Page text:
Monday, February 1, 2010

The Truth? In Haiti

"What is truth?"

The query of Pontius Pilate to Jesus could just as easily be asked today. Truth seems to flitter and fluctuate like the "guaranteed lowest price" at the marketplace in the little Mexican town across the border from us. Indeed, the art of shaping "truth" is, in some places, not unlike the remolding of soft clay. If it doesn't produce the desired result, just ball it up and reshape it into something different.

David, the king of ancient Israel, was pondering the spiritual heart condition necessary to fully enjoy intimacy with God. His short list of requirements included "He swears to his own hurt and does not change." (Psalm 15:4 New American Standard Bible)

It strikes me that the Americans detained in Haiti today are consistently telling their story. Two elements of it have been repeated multiple times: "We were just trying to help," and "We now know that we didn't file the appropriate papers in Haiti."

They have "sworn" to their own hurt that they made a mistake. But were they attempting to traffic children or set up adoptions for sale? Their statements about that haven't changed.

For the three men I know, they won't. Such activity would be entirely inconsistent with the way they live their lives.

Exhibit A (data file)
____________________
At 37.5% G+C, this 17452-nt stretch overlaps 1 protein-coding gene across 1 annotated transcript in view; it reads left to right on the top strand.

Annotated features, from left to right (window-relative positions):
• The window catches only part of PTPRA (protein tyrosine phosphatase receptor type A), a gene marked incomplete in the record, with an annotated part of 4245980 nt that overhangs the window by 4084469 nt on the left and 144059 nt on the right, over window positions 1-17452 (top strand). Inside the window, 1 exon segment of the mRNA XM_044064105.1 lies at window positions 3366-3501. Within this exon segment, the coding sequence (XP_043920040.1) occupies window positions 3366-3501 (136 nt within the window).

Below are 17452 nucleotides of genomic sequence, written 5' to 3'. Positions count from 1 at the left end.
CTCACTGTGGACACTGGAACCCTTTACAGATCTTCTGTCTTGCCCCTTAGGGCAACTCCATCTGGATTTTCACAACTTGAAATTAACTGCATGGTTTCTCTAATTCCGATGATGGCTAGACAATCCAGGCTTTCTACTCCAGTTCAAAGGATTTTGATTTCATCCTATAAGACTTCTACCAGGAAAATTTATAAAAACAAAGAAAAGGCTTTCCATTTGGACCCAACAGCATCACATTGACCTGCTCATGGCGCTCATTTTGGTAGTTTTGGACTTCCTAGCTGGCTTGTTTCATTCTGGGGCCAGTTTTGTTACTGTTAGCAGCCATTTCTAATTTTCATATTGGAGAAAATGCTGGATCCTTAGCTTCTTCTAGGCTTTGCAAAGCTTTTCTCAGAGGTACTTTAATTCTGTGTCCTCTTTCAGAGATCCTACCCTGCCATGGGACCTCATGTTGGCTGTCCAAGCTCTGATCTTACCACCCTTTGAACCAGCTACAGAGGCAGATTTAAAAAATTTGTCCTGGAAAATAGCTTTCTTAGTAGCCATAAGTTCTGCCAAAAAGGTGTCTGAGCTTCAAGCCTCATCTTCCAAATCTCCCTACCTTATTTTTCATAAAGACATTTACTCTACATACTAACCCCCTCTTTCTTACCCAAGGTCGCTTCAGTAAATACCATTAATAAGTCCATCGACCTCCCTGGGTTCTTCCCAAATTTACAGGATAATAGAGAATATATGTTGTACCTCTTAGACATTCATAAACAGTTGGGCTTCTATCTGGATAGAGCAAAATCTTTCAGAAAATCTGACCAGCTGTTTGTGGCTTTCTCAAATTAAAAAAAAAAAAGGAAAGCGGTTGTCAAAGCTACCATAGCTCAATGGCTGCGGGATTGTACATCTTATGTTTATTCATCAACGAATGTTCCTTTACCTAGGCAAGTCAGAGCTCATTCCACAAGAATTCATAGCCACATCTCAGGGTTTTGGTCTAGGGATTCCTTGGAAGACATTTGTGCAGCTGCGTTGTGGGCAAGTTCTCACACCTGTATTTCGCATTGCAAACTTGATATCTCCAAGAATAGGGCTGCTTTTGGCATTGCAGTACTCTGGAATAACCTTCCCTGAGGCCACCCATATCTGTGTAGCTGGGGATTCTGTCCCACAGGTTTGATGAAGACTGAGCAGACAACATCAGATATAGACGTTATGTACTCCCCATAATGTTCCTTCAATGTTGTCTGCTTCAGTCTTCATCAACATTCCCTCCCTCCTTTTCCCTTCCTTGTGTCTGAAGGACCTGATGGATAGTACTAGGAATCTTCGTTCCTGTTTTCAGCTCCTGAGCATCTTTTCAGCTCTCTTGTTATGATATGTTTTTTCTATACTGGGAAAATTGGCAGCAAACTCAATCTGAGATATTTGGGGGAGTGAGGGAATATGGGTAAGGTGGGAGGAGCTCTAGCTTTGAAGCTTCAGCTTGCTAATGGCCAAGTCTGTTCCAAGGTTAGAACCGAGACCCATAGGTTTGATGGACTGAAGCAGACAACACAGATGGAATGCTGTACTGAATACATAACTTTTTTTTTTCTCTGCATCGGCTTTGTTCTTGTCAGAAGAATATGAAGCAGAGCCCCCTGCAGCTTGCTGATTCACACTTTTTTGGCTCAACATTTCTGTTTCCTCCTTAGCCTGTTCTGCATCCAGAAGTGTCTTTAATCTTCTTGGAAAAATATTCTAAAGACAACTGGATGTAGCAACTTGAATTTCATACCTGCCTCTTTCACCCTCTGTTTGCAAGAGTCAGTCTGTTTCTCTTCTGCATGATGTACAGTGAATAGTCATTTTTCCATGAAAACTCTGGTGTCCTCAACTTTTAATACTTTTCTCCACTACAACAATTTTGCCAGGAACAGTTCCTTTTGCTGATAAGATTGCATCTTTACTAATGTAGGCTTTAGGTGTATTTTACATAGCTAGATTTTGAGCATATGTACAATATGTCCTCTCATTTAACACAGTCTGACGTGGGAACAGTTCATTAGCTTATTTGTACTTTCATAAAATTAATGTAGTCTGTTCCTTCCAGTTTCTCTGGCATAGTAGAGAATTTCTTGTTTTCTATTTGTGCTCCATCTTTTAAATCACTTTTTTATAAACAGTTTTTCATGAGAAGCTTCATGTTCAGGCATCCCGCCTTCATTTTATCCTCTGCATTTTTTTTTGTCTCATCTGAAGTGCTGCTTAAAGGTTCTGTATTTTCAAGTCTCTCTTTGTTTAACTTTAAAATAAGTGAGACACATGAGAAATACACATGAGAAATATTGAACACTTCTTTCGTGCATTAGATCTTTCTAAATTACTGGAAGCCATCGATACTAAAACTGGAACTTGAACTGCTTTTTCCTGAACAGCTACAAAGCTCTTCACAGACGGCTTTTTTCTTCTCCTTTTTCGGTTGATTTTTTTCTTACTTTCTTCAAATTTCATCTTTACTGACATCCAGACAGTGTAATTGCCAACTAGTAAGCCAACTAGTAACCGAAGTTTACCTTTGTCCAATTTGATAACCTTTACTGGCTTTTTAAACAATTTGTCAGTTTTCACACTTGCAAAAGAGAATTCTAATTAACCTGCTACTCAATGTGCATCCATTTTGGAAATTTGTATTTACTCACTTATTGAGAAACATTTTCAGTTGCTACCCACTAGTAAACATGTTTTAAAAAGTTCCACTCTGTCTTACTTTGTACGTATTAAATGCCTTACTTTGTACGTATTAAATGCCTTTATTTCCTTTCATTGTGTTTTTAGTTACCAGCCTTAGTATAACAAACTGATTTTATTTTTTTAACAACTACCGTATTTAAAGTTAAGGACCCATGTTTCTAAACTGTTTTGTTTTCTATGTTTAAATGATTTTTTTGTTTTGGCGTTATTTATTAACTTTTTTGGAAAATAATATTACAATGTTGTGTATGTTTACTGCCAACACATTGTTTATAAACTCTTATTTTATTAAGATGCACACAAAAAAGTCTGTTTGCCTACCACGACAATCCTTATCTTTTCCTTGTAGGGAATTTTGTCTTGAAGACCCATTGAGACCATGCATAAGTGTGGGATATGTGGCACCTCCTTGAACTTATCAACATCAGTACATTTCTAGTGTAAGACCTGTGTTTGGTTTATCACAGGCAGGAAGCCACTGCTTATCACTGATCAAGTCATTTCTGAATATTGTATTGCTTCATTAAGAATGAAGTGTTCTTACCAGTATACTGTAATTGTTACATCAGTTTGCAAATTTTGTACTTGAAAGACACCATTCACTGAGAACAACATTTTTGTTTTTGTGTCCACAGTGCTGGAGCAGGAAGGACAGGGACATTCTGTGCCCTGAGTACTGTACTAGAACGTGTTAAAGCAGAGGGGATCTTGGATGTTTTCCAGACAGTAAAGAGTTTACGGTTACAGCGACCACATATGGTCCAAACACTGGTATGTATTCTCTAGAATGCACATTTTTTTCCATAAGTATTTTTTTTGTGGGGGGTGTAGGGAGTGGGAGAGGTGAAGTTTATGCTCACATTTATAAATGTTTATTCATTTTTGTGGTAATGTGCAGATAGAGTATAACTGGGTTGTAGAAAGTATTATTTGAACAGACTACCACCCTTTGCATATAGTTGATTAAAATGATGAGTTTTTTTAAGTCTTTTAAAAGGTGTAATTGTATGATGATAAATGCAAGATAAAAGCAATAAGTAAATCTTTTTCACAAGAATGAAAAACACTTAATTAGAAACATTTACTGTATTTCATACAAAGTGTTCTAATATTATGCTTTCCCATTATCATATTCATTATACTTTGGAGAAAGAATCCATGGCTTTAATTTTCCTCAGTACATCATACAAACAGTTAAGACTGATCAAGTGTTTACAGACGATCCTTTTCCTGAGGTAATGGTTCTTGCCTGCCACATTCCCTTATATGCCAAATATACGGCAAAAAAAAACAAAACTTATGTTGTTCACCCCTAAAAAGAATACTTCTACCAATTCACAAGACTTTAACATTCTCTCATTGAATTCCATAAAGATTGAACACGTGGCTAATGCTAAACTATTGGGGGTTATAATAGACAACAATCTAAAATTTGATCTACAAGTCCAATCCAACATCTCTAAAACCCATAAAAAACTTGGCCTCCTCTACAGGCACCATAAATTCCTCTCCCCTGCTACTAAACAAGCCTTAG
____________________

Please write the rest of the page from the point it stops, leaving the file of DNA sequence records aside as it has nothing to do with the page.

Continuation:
6 comments:

C. Beth said...

Great post, Dad. Thanks.

Dina said...

I have just now read your last two posts. Thank you for your insider information. Our news media is often so eager to get a story out before they have all of the facts, that it's hard to know what to believe. I will be praying for your family and the whole group. We can be confident that God is with them.

micketymoc said...

What's your take on the New York Times report that the bulk of the detained missionaries claim they had been "misled by Laura Silsby"?

http://www.nytimes.com/2010/02/08/world/americas/08haiti.html

Sam said...

I don't have a "take." I read the article to which you referred. I saw the video report about a note that was passed to an nbc reporter over the weekend. That's the most that I know.

I can tell you that my nephews, Paul and Silas Thompson plus Drew Culberth, are men who would speak the truth to their own hurt. I can also tell you that they didn't actually meet Ms. Silsby until they were in Miami on the way to the Dominican. Paul, who is a pastor, did something pastors sometimes do: he went on the recommendation of a pastor friend of his. He wanted to help in Haiti, this need was presented, he contacted the other four men and they went.

micketymoc said...

Pastor, I believe you. I have family of my own, and to think of them as being taken in by others with less than pure intentions is hurtful to me as well.

Have you managed to stay in touch with them, at least through intermediaries?

Sam said...

The U.S. Department of State has been very helpful to send messages to the family about their current circumstances.